Hell on Earth: the European drought of 1540


Cora Buhlert tweeted a link to a very interesting article in the German magazine Spiegel Online. The article is in German, but I found an English article about the German article, with some of its own conclusions. This is not a translation, rather a commentary.

Unlike the English article, I’m offering this here without political comment. The reason I found it interesting was that I didn’t know this had happened, and also, as writer I could see huge potential for storytelling.

In the article, the researchers have unearthed fact and and records that show that in the year 1540, it didn’t rain in much of Germany from March to late September. Now in Australia, we are more than used to long spells without rain, and temperature over 30C for much of summer, but northern Europe barely goes a week without rain. 25C is a heatwave. A drought of this scale is a disaster of epic proportions, especially for people who neither understood weather nor had any way of sheltering from its effects.

Think of what the medieval people must have thought. The coming of hell on Earth, the work of the devil. I shudder to think of how many “witches” were burned because they were supposed to have caused this.

I’m going to do a lame attempt at translating some of it:

In the summer of 1540, the people searched ever more desperate for drinking water. Even a meter and a half under the normal water table in Switzerland  was not a drop of water to be found, noted Hans Salat at the time. Spring and upwellings that had never faltered now lay dry. Others were strictly guarded and water was drawn according to a time schedule. Thousands of people along the River Ruhr died of poisoning from dirty water.

The waterlevel in the Bodensee sank so deep that the island Lindau became connected to the mainland in the summer of 1540. This normally happens only rarely in winter, when waters remains as snow on the mountains, and flows into the lake only later when it melts. “The lake was so small,” said the chroniclers of the time.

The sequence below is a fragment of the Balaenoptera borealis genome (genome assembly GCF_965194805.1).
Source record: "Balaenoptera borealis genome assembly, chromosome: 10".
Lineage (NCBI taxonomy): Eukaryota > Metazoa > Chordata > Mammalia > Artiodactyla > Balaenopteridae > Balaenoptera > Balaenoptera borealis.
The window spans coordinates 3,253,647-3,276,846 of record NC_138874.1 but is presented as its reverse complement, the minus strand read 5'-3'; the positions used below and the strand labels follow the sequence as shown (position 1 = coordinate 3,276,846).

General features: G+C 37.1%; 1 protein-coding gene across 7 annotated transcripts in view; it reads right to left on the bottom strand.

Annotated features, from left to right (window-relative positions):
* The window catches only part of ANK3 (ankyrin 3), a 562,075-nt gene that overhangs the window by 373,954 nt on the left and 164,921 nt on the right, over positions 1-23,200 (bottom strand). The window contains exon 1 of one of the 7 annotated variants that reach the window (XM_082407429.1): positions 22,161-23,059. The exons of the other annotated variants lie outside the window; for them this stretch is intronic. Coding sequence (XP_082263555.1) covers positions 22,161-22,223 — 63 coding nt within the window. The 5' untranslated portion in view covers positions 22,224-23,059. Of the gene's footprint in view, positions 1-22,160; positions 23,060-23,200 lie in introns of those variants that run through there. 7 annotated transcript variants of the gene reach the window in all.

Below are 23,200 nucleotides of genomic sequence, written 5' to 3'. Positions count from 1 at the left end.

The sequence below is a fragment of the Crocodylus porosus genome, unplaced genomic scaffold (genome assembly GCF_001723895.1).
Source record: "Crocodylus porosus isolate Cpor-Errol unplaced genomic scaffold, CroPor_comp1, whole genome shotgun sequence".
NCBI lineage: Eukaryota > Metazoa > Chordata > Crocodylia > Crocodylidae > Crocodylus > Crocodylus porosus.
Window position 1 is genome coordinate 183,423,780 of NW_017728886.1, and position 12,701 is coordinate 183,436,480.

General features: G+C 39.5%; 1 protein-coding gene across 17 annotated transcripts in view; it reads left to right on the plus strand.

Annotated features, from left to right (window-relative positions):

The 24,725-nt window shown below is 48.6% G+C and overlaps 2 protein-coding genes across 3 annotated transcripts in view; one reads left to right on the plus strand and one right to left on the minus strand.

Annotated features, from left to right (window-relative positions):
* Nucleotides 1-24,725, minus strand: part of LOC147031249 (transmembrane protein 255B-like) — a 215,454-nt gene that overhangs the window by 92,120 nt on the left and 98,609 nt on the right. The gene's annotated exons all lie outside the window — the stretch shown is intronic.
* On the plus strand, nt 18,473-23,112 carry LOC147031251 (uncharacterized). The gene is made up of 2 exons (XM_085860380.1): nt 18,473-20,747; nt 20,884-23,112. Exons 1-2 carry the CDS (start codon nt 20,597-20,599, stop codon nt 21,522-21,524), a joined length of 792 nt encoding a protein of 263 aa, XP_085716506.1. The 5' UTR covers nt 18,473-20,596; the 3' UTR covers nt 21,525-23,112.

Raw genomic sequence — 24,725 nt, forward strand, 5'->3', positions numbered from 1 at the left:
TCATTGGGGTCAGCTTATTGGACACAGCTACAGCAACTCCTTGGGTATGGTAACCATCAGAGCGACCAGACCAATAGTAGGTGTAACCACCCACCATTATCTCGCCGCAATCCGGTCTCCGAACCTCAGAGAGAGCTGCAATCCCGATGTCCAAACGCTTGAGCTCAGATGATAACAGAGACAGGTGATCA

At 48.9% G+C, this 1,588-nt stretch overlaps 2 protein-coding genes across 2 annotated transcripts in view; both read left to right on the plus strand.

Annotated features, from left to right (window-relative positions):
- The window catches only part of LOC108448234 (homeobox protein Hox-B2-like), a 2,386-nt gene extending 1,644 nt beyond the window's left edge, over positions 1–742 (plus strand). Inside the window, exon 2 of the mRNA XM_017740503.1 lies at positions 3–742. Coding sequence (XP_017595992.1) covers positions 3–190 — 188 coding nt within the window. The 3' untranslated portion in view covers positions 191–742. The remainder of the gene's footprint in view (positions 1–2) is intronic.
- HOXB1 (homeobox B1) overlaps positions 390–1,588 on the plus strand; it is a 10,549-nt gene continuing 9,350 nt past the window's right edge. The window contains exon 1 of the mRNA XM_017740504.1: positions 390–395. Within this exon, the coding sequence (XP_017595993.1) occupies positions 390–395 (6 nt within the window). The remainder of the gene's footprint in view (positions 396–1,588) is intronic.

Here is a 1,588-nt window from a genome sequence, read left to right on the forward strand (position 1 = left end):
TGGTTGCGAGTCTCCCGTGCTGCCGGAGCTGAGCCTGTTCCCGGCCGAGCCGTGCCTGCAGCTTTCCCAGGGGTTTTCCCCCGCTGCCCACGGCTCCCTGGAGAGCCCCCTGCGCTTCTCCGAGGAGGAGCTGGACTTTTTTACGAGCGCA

Creeks dried up as the water flow became ever smaller. Even large rivers such as the Elbe, Rhine and Seine were so low that people walked across, according to records. While the water flow in the river Elbe in the exceptional summer of 2003 was reduced to half the normal amount, in 1540 this would have been one tenth.


The Earth dried up. “Prices for flour and bread went through the roof,” said the researchers. By early August, the trees were starting to shed their leaves “as if it was autumn already,” said a chronicler in Ulm.

Then came the fire. The dry soil ignited. Scrub and bush fires blazed over the land and encroached on towns with their traditional timber houses and narrow streets. More communities were destroyed than ever in peacetime in the past thousand years, says Pfister. For weeks a blanket of smoke shrouded the continent, behind which the sun and  moon disappeared as flaming red balls.

The latter is something we’re very familiar with in Australia (see photo at top of article, taken from our balcony in October last year), but… Germany? Gentle, green, temperate Germany? What the hell?

No one seems to know what caused this freakish occurrence.

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